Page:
In the Office of Readings there is a word that is not so common in Latin: “oppilare”. The sentence is “omnis iniquitas oppilabit os suum” (all wickedness shall block up its mouth).
What is this “oppilare”?
It comes from “ob” (against as in “ob-struct”) and “pilare”. (Ob-pilare becomes oppilare.)
“Pilare” is derived from “pila” which is a kind of a column or pilar, used either to support something or to obstruct something, for example by throwing columns into water to plug up a canal, from which we have the English word “pile”.
But here is more: “Pila” is a “mortar” - a small bowl for crushing seeds or what have you. Mortars were used in antiquity before the invention of the mill. The name is derived from the verb “pinsare” (to crush with a pestle).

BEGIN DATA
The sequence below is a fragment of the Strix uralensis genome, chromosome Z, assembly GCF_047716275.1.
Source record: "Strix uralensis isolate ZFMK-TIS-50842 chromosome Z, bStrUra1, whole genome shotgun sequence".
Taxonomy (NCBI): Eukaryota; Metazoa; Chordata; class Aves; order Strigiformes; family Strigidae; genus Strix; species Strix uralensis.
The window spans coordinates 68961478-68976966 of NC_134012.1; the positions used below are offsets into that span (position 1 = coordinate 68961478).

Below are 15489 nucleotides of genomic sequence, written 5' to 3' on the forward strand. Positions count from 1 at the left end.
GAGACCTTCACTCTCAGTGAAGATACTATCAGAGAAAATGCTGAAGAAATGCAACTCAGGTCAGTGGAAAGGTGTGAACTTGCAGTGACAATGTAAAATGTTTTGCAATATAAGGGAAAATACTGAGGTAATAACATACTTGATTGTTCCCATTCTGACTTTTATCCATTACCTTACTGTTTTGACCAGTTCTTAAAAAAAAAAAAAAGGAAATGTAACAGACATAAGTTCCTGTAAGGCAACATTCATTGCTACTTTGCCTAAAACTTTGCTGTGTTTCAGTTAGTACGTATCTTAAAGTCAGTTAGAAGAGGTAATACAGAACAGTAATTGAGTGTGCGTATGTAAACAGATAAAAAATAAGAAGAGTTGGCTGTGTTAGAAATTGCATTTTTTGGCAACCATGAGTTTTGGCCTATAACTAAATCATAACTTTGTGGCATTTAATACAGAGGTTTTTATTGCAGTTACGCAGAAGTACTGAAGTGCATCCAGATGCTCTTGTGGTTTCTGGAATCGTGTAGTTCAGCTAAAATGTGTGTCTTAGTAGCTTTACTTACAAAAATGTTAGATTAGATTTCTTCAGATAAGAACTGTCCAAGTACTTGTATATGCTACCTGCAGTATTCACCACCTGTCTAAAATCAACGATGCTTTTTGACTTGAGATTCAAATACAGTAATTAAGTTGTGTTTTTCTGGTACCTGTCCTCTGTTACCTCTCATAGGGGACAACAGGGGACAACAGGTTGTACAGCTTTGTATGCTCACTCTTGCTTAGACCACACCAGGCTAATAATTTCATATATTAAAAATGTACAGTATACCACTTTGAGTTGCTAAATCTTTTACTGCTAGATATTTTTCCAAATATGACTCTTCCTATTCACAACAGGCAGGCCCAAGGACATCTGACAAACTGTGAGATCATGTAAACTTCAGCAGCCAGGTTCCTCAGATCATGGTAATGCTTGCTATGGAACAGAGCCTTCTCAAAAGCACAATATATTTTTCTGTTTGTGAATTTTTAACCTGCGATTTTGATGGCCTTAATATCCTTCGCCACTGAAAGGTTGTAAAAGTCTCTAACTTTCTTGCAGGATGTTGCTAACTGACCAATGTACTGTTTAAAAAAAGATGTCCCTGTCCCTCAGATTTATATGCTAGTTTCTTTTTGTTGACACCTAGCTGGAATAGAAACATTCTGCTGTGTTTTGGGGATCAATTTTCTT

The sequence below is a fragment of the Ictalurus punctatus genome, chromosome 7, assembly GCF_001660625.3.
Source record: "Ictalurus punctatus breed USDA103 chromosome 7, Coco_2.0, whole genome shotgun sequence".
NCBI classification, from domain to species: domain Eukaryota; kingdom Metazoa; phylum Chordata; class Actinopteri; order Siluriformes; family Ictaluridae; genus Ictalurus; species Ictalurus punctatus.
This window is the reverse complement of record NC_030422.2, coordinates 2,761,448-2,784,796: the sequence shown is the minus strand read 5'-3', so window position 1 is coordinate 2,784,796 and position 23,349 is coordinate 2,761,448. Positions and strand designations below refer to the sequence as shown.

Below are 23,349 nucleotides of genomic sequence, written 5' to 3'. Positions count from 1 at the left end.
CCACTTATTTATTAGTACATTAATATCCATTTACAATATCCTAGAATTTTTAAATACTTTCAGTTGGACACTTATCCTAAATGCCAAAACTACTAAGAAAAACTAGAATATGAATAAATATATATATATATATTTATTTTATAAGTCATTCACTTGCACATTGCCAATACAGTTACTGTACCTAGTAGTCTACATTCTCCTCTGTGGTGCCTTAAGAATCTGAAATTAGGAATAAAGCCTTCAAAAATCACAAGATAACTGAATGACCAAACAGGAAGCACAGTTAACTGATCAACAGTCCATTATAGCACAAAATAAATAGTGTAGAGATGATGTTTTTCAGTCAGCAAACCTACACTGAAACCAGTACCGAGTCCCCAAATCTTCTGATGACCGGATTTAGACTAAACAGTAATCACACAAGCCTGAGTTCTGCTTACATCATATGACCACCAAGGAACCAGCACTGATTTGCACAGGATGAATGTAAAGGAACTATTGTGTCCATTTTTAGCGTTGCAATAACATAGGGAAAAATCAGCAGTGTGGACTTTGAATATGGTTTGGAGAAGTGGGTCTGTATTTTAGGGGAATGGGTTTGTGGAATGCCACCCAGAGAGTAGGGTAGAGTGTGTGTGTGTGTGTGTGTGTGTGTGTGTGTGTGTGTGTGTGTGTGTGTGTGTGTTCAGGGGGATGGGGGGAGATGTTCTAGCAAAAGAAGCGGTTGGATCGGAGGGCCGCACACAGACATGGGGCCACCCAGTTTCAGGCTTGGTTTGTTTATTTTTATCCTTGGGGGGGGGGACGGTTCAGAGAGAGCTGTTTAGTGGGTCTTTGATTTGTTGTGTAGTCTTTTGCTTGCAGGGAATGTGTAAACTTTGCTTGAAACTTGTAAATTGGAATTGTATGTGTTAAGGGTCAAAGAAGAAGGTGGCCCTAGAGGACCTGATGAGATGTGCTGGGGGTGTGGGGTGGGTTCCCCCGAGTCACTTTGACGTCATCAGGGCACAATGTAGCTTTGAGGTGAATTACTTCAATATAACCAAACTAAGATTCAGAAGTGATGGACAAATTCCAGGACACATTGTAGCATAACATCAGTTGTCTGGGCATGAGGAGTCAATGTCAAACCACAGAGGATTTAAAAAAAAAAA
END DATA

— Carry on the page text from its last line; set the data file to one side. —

Therefore, as stated above “pila, pilae” is a square column, similar in form to the pestle, but larger.
“Pila, pilae” is also a ball (because some of the balls in antiquity were filled with hair “pilus”). And a small ball is called “pilula” from which we have the English “pill”.
Unrelated, except that it sounds similar is the word “pilum, pili (n)” or a javelin. “Pilatus” is one armed with a javelin.
Also “pilus, pili (m)” as mentioned above is hair from which we also have “capilli” - a combination of “caput” and “pili” (head hair).
What’s the point of all this? Many Latin words are related in various ways and it is useful to explore them to find out if something doesn’t sound familiar. If it does sound familiar, you will not need to look them up in a dictionary and you will not forget them easily.